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Project Seahorse takes kids off Boynton coast to get acquainted with the sea
Wednesday, 29 July 2015 21:34

Wesley Wright
Sun Sentinel July 28, 2015

Many children in Palm Beach County have no idea just how picturesque their local sea life is, and if they are not introduced to water early, they run the risk of never getting to see its natural beauty.
To combat this issue, Dan Volker founded Project Seahorse, a program that introduces children to water and the local sea life in the hopes that it may pique their interest. Now in its second year, the project Tuesday took kids snorkeling off the coast of Boynton Beach to see underwater flora and fauna.
The children involved, some of whom were on a boat for the first time, saw dolphins and many types of fish as they snorkeled in the relatively shallow water.
"My favorite part was seeing all the creatures," said John Ponce, 11, from Boynton Beach. "I also liked looking at the ocean out there."
Volker enlisted the help of other local experts who helped his camp run smoothly. One was Jonathan Dickinson, who runs Florida Freedivers and volunteered his time.
"They brought me in to teach kids how to snorkel correctly," he said. "My hope is they can really learn this exciting kind of venue is in their backyard."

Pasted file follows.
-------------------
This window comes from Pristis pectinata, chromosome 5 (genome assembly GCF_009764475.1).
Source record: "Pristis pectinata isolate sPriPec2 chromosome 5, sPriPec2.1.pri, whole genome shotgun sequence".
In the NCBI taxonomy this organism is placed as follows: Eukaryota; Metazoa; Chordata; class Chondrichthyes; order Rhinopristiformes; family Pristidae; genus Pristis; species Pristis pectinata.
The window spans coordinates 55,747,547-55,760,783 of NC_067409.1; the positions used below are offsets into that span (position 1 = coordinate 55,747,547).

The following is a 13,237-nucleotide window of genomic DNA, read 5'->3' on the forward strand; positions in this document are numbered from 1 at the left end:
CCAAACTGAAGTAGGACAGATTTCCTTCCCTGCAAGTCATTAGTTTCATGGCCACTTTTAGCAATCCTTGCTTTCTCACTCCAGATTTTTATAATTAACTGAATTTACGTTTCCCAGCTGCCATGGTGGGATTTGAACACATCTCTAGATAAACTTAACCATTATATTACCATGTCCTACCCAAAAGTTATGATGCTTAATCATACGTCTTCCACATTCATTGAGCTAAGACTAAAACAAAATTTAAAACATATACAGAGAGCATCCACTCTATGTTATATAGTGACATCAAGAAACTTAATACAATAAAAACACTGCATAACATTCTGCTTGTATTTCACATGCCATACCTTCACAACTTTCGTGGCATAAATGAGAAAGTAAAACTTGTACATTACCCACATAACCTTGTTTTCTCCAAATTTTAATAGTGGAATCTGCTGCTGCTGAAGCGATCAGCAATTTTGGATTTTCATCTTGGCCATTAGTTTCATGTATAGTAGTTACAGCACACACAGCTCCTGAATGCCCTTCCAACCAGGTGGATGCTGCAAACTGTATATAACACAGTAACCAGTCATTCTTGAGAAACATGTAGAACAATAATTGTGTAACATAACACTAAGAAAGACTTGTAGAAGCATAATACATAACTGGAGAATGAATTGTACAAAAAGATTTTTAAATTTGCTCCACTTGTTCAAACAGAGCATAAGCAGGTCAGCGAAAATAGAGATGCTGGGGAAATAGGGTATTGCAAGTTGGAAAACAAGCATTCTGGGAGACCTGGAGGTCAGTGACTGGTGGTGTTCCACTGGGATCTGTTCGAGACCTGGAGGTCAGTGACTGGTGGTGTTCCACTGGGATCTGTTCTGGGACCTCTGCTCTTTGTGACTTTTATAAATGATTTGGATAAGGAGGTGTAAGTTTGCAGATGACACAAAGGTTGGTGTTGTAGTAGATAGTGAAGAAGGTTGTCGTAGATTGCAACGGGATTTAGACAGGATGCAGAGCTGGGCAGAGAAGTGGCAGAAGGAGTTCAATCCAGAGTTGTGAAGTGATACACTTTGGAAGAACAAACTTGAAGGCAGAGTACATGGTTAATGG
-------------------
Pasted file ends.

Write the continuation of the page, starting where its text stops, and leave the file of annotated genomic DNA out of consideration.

Campers used their newfound snorkeling expertise while they ventured underwater to see the Lofthus, which shipwrecked in 1868 off the Boynton Beach coast.
Called a "beautiful shipwreck" by Volker, the area now is frequented by schools of fish and other sea life.
"It was cool seeing the wreck," said Patrick Husing, also 11 and from Boynton Beach. "I didn't know it was there."
According to Volker, as many as 75 percent of the kids in Palm Beach County simply do not swim on a regular basis.
One of the features of this project is that it introduces the open ocean to children who otherwise would not be comfortable in the water. Accompanied by certified divers and lifeguards, the children had the chance to swim in the ocean.
The notion would have been preposterous just a few weeks prior for a few of the children.
"Some kids could barely swim across an Olympic pool," said Volker. "It's exciting for all of us to see how far they went and how comfortable they are."
Project Seahorse has another event set for Monday in Riviera Beach. They are expecting about 100 kids to participate — much more than the 40 or so kids who showed up at the Boynton Harbor Marina for Tuesday's event.
Every child Volker can reach is one who may develop a real interest in marine science, or one who may find a new pastime of spending hours at sea.
Showing them that they don't have to go far to see what they like is Volker's goal.
"We want them to be able to come out every weekend if they want," he said.

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